Are you a new (or not-so-new) vegan wondering how to stay full on a vegan diet? In this post learn 8 tips to help get you full….and KEEP you full!
As someone who has been vegan since 2012, I LOVE helping other people go vegan….and stay vegan. But one of the biggest concerns I hear from new or transitioning vegans is “I’m ALWAYS hungry!”. When you first go vegan you are eliminating foods that are typically high in fat and protein. These same foods are also very satiating – they make you full, and keep you full. However, they can also be disease-promoting – saturated fats found in meat and dairy can, as well eating as too much animal protein, can lead to heart disease, cancer, diabetes, and many other inflammatory diseases.
There are some pretty easy changes that can be made to help you stay full on a vegan diet, however. These 8 tips should help you NEVER feel hungry on a vegan diet again.
How to stay full on a vegan diet? 8 Tips to Stop the Hunger
1) Make sure you are eating enough food
This may seem obvious, but oftentimes when you first go vegan you have given up a majority of the foods you have eaten most of your life. And…you have not yet figured out how to replace these foods. So if you are genuinely hungry, eat something!
It can also be helpful to track calories for a week or so. Check how many calories your body approximately needs each day, using a calorie calculator (such as this one from the Mayo Clinic), and then keep track of the foods and calories you eat each day, using a free calorie tracking app such as My Fitness Pal or Chronometer. This is not something you’ll need to do forever….but it can be helpful to ensure you are eating enough.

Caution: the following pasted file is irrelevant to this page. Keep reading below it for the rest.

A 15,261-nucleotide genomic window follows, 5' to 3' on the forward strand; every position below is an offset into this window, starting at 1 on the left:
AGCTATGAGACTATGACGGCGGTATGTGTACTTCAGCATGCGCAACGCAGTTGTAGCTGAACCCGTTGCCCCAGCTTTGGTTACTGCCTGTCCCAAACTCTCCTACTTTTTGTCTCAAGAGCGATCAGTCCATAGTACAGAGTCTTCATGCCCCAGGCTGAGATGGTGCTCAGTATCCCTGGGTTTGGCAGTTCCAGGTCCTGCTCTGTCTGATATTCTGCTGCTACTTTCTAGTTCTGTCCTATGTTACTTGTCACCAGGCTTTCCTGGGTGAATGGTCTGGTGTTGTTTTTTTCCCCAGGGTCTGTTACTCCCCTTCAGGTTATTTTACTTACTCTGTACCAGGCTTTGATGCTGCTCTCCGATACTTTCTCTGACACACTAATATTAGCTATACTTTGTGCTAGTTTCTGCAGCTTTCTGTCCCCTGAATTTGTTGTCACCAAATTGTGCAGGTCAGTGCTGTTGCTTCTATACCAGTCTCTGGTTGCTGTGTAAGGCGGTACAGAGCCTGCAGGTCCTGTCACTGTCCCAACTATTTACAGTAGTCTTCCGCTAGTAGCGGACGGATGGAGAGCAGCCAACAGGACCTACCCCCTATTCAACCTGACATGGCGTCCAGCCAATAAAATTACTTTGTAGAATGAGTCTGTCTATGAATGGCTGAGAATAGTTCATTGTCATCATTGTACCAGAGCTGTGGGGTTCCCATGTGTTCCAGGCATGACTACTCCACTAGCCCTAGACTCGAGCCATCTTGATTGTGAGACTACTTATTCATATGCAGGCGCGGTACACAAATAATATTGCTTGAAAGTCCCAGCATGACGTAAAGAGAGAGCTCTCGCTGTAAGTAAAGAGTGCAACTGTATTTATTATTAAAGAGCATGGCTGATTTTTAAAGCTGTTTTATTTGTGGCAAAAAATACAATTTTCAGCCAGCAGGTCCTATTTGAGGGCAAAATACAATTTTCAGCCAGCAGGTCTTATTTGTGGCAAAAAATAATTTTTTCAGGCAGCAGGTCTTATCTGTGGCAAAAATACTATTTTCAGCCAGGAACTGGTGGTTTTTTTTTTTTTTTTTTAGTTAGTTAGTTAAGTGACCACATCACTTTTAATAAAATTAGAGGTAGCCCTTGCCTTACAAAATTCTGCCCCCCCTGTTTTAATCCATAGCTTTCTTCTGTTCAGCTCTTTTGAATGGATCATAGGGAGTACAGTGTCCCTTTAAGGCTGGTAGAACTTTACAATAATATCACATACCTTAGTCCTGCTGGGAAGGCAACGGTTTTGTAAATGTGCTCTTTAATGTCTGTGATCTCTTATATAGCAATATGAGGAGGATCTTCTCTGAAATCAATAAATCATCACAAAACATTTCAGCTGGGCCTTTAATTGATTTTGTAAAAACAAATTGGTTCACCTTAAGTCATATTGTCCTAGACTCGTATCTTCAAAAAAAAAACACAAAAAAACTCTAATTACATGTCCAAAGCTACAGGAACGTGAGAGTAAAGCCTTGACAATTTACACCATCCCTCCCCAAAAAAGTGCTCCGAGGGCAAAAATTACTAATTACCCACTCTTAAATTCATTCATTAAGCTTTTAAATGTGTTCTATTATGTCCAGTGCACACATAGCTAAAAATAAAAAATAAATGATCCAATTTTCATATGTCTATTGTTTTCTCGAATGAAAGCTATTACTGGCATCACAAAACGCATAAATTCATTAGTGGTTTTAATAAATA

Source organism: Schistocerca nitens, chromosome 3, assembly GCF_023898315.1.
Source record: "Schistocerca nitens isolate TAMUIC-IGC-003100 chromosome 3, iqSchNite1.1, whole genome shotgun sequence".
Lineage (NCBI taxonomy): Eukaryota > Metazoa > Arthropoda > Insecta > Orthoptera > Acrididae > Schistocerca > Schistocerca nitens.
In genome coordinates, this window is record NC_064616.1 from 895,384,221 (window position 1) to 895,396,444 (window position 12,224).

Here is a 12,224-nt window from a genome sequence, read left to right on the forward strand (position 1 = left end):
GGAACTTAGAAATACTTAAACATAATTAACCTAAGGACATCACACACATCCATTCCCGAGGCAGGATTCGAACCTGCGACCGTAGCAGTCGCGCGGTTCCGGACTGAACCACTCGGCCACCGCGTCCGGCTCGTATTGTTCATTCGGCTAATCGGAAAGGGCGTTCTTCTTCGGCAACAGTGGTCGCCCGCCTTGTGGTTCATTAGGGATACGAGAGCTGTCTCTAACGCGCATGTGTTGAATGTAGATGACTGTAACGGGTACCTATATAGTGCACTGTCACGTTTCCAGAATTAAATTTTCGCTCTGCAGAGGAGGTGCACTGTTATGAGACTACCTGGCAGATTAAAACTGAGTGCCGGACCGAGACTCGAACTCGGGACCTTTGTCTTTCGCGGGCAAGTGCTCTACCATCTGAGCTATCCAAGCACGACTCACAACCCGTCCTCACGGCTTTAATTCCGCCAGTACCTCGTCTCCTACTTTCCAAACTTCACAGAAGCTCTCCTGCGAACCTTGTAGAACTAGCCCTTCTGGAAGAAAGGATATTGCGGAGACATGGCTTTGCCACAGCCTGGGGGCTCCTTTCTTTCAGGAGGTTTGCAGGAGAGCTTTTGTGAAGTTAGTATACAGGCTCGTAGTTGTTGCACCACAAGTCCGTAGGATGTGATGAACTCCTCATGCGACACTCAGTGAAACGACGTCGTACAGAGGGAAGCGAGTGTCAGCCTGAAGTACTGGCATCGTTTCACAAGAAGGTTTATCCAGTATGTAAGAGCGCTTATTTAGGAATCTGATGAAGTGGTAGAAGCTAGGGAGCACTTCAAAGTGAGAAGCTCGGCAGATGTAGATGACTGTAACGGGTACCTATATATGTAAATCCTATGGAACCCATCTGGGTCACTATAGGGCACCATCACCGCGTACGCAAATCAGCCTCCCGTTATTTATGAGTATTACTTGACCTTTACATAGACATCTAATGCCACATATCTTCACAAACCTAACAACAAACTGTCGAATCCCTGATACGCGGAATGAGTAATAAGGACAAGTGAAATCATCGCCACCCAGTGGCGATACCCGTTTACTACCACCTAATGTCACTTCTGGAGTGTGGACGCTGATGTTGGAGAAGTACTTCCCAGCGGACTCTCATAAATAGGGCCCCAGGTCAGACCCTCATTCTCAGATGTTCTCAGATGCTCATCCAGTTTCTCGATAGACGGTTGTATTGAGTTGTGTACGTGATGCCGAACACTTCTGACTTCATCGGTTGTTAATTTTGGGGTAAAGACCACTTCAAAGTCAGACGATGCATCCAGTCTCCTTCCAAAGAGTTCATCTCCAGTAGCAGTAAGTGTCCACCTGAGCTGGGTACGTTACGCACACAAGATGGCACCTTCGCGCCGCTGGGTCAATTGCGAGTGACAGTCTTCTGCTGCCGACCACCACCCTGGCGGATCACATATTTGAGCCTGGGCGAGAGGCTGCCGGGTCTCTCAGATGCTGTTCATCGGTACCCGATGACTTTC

2) Make sure you are eating enough protein
Protein is found in most plant foods (where do you think cows and chickens get their protein?….from plants!). But some plants have more protein than others. These include beans, lentils, tofu, tempeh, nuts, and seeds. And I know if you’re a new vegan some of these words (tempeh??) might be new to you. But Google recipes using these protein sources….they are delicious!!).
Another great source of protein when you are a new vegan is packaged mock meats you can find at the grocery store. There are vegan hamburgers, hot dogs, sausages…even vegan folded eggs!….to be found in the refrigerated or freezer section and all are good sources of protein. And seitan (made from wheat gluten – so not suitable for those with sensitivity to gluten), is another great source of vegan protein. It has a very “meat-like” texture and is very high in protein (comparable to beef or chicken). Seitan is an ingredient in some mock meats, and it’s also known as “wheat meat” or “mock duck”. You can buy it prepackaged….or make it at home (here is a favorite seitan recipe to try from food blogger It Doesn’t Taste Like Chicken).
3) Make sure you are eating enough fiber
Fiber is found in all fruits, vegetables, and whole-grain carbs like brown rice, oats, whole-grain pasta, and whole-grain bread contain fiber. Focusing on these whole foods instead of processed foods with minimal fiber, will help keep you full.